This representation for the job is used by the Scheduler object through its list() and debrief() methods, i.e. when a scheduler is printed out in textual format.

The overall logic is to always use the instance’s label attribute if set, or to use this method otherwise. If none of this returns anything useful, the textual label used is NOLABEL.

class asynciojobs.job.Job(corun, *args, coshutdown=None, **kwds)

The simplest concrete job class, for building an instance of AbstractJob from of a python coroutine.

Parameters:
  • corun – a coroutine to be evaluated when the job runs
  • coshutdown – an optional coroutine to be evaluated when the scheduler is done running
  • scheduler – passed to AbstractJob
  • required – passed to AbstractJob
  • label – passed to AbstractJob

Example

To create a job that prints a message and waits for a fixed delay:

async def aprint(message, delay):
    print(message)
    await asyncio.sleep(delay)

j = Job(aprint("Welcome - idling for 3 seconds", 3))
coroutine co_run()

Implementation of the method expected by AbstractJob

coroutine co_shutdown()

Implementation of the method expected by AbstractJob, or more exactly by asynciojobs.purescheduler.PureScheduler.list()

text_label()

Implementation of the method expected by AbstractJob


The Sequence class

This module defines the Sequence class, that is designed to ease the building of schedulers

class asynciojobs.sequence.Sequence(*sequences_or_jobs, required=None, scheduler=None)

A Sequence is an object that organizes a set of AbstratJobs in a sequence. Its main purpose is to add a single required relationship per job in the sequence, except the for first one, that instead receives as its required the sequence’s requirements.

If scheduler is passed to the sequence’s constructor, all the jobs passed to the sequence are added in that scheduler.

Sequences are not first-class citizens, in the sense that the scheduler primarily ignores these objects, only the jobs inside the sequence matter.

However a sequence can be used essentially in every place where a job could be, either being inserted in an scheduler, added as a requirement, and it can have requirements too.

Parameters:
  • sequences_or_jobs – each must be a Schedulable object, the order of course is important here
  • required – one, or a collection of, Schedulable objects that will become the requirements for the first job in the sequence
  • scheduler – if provided, the jobs in the sequence will be inserted in that scheduler.
append(*sequences_or_jobs)

Add these jobs or sequences at the end of the present sequence.

Parameters:sequences_or_jobs – each must be a Schedulable object.
requires(*requirements)

Adds requirements to the sequence, so that is to say, to the first job in the sequence.

Parameters:requirements – each must be a Schedulable object.

Notes on ordering

Schedulers and jobs requirements are essentially sets of jobs, and from a semantic point of view, order does not matter.

However for debugging/cosmetic reasons, keeping track of creation order can be convenient.

So using OrderedSet looks like a good idea; but it turns out that on some distros like fedora, installing OrderedSet can be a pain, as it involves recompiling C code, which in turn pulls in a great deal of dependencies.

For this reason, we use OrderedSet only if available, and resort to regular sets otherwise. On macos or ubuntu, fortunately, this can be simply achieved with:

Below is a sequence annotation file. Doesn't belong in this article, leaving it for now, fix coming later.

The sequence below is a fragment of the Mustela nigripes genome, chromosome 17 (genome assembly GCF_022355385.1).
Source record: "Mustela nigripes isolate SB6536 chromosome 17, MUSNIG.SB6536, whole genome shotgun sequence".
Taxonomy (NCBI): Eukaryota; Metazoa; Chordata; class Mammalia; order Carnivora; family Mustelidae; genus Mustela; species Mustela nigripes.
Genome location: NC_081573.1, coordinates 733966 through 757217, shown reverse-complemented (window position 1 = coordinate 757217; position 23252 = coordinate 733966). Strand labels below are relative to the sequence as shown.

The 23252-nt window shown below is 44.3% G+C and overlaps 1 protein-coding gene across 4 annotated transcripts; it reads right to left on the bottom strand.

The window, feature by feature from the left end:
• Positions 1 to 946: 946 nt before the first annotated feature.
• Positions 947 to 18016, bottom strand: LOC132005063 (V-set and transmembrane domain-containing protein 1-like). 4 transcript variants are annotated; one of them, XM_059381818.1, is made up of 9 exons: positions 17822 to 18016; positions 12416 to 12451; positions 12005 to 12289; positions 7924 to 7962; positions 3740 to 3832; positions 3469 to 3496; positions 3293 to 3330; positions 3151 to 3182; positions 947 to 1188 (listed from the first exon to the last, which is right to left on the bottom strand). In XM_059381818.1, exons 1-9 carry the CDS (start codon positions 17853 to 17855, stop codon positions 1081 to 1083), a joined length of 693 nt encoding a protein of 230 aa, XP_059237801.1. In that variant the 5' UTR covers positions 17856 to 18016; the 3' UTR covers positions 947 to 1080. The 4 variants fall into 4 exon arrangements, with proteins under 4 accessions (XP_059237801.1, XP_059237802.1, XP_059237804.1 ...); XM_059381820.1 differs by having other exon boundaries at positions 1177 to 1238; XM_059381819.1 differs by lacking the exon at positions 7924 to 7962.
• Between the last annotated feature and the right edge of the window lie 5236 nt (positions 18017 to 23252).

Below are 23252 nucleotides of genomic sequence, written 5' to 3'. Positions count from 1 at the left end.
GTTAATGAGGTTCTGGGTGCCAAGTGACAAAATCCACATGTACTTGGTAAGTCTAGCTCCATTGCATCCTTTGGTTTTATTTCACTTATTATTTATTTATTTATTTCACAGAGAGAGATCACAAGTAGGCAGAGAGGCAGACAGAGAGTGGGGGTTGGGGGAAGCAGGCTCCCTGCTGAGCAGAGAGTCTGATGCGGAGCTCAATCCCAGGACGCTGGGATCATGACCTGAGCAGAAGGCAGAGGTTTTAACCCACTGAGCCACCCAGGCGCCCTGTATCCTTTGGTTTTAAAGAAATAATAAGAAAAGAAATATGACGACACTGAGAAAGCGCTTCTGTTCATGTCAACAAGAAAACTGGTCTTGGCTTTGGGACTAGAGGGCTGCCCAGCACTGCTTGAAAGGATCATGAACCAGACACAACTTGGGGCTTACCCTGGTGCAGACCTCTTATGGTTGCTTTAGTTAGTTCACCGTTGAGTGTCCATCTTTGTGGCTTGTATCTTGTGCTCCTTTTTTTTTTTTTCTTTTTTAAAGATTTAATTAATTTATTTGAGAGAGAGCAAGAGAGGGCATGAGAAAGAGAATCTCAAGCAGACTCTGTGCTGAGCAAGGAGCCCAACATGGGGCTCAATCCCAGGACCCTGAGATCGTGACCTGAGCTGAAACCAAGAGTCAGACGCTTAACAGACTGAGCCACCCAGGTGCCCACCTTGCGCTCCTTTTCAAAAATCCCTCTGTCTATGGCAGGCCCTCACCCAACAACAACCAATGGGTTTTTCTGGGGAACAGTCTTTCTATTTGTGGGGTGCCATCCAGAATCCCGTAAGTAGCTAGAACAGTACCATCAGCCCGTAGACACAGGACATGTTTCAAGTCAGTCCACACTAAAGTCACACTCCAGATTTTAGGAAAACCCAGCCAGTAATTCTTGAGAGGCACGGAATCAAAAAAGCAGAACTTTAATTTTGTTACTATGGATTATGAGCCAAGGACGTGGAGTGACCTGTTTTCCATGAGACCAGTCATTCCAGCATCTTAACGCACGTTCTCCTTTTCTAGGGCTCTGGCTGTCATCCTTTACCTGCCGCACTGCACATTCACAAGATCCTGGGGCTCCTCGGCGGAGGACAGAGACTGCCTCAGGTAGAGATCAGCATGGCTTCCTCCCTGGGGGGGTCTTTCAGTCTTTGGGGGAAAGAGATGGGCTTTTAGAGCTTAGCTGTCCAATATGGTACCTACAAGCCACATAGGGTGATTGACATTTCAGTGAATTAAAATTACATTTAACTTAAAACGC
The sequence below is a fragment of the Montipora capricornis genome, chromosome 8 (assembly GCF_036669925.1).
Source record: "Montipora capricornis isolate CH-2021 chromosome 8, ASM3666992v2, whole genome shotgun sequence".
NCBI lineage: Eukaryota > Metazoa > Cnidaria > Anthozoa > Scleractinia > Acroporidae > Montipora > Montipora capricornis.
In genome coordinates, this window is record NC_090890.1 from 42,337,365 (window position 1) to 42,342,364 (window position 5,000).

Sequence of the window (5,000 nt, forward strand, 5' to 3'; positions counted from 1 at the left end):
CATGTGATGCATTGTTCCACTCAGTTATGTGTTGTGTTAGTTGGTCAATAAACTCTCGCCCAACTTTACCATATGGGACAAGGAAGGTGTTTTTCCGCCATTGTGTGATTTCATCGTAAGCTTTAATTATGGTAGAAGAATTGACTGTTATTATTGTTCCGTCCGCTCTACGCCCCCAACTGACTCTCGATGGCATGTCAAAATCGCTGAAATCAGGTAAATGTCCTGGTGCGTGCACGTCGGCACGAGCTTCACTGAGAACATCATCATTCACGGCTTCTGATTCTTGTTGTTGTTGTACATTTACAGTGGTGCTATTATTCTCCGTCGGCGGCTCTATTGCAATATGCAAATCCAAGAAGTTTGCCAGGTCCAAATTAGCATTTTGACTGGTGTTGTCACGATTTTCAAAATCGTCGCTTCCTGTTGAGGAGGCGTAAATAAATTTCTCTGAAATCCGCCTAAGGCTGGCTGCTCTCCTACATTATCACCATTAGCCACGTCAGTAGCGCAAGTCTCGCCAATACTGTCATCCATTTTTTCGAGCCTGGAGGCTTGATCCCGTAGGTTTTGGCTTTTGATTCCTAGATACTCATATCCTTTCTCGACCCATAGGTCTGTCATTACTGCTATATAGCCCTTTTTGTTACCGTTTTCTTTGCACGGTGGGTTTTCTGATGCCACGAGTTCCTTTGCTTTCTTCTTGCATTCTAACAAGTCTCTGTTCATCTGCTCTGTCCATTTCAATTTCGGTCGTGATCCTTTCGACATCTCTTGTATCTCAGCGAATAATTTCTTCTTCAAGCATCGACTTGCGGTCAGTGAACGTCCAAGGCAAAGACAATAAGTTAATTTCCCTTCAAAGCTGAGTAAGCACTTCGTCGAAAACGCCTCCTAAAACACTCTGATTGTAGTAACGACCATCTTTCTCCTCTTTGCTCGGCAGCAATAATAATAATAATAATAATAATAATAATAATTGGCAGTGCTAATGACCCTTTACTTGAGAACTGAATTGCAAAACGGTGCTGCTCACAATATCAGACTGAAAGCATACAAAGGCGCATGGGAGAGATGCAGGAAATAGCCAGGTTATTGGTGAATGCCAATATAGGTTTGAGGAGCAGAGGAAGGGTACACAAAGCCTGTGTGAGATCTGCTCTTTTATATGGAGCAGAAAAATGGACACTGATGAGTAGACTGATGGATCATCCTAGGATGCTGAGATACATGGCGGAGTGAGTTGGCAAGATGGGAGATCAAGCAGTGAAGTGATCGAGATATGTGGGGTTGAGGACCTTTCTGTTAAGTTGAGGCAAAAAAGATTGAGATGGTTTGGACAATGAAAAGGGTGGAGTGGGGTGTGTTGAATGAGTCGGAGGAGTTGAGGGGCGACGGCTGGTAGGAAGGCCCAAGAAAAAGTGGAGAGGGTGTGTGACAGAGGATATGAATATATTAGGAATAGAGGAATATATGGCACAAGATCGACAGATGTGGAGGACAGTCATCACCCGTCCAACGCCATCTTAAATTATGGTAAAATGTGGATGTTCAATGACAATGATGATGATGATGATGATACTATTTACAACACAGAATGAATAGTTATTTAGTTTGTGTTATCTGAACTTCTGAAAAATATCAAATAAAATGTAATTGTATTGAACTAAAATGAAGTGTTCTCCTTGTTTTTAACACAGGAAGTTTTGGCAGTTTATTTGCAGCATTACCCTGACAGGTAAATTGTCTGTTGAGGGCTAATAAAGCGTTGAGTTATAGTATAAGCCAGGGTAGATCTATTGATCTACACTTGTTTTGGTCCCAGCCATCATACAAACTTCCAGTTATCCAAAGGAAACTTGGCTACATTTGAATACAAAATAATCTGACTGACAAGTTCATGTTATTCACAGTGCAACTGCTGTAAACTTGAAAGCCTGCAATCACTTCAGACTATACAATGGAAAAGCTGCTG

pip3 install orderedset

or alternatively with:

pip3 install asynciojobs[ordered]

Convenience classes

The PrintJob class is a specialization of the AbstractJob class, mostly useful for debugging, tests and tutorials.

class asynciojobs.printjob.PrintJob(*messages, sleep=None, banner=None, scheduler=None, label=None, required=None)

A job that just prints messages, and optionnally sleeps for some time.

Parameters:
  • messages – passed to print as-is
  • sleep – optional, an int or float describing in seconds how long to sleep after the messages get printed
  • banner – optional, a fixed text printed out before the messages like e.g. 40*'='; it won’t make it into details()
  • scheduler – passed to :class:AbstractJob
  • required – passed to :class:AbstractJob
  • label – passed to :class:AbstractJob
coroutine co_run()

Implementation of the method expected by AbstractJob

coroutine co_shutdown()

Implementation of the method expected by AbstractJob; does nothing.

details()

Implementation of the method expected by AbstractJob

A utility to print time and compute durations, mostly for debugging and tests.

class asynciojobs.watch.Watch(message=None, *, show_elapsed=True, show_wall_clock=False)

This class essentially remembers a starting point, so that durations relative to that epoch can be printed for debug instead of a plain timestamp.

Parameters:
  • message (str) – used in the printed message at creation time,
  • show_elapsed (bool) – tells if a message with the elapsed time needs to be printed at creation time (elapsed will be 0),
  • show_wall_clock (bool) – same for the wall clock.

Examples

Here’s a simple use case; note that print_wall_clock() is a static because it is mostly useful, precisely, when you do not have a Watch object at hand:

$ python3
Python 3.6.4 (default, Mar  9 2018, 23:15:12)
<snip>
>>> from asynciojobs import Watch
>>> import time
>>> watch = Watch("hello there"); time.sleep(1); watch.print_elapsed()
000.000  hello there
001.000  >>>
>>>
>>> Watch.print_wall_clock()
20:48:27.782 >>>
elapsed()
Returns:number of seconds elapsed since start, formatted on 7 characters: 3 for seconds, a dot, 3 for milliseconds
Return type:str
print_elapsed(suffix=' ')

Print the elapsed time since start in format SSS.MMM + a suffix.

Parameters:suffix (str) – is appended to the output; to be explicit, by default no newline is added.
static print_wall_clock(suffix=' ')

Print current time in HH:MM:SS.MMM + a suffix.

Parameters:suffix (str) – is appended to the output; to be explicit, by default no newline is added.
reset()

Use current wall clock as starting point.

seconds()
Returns:time elapsed since start, in seconds.
Return type:float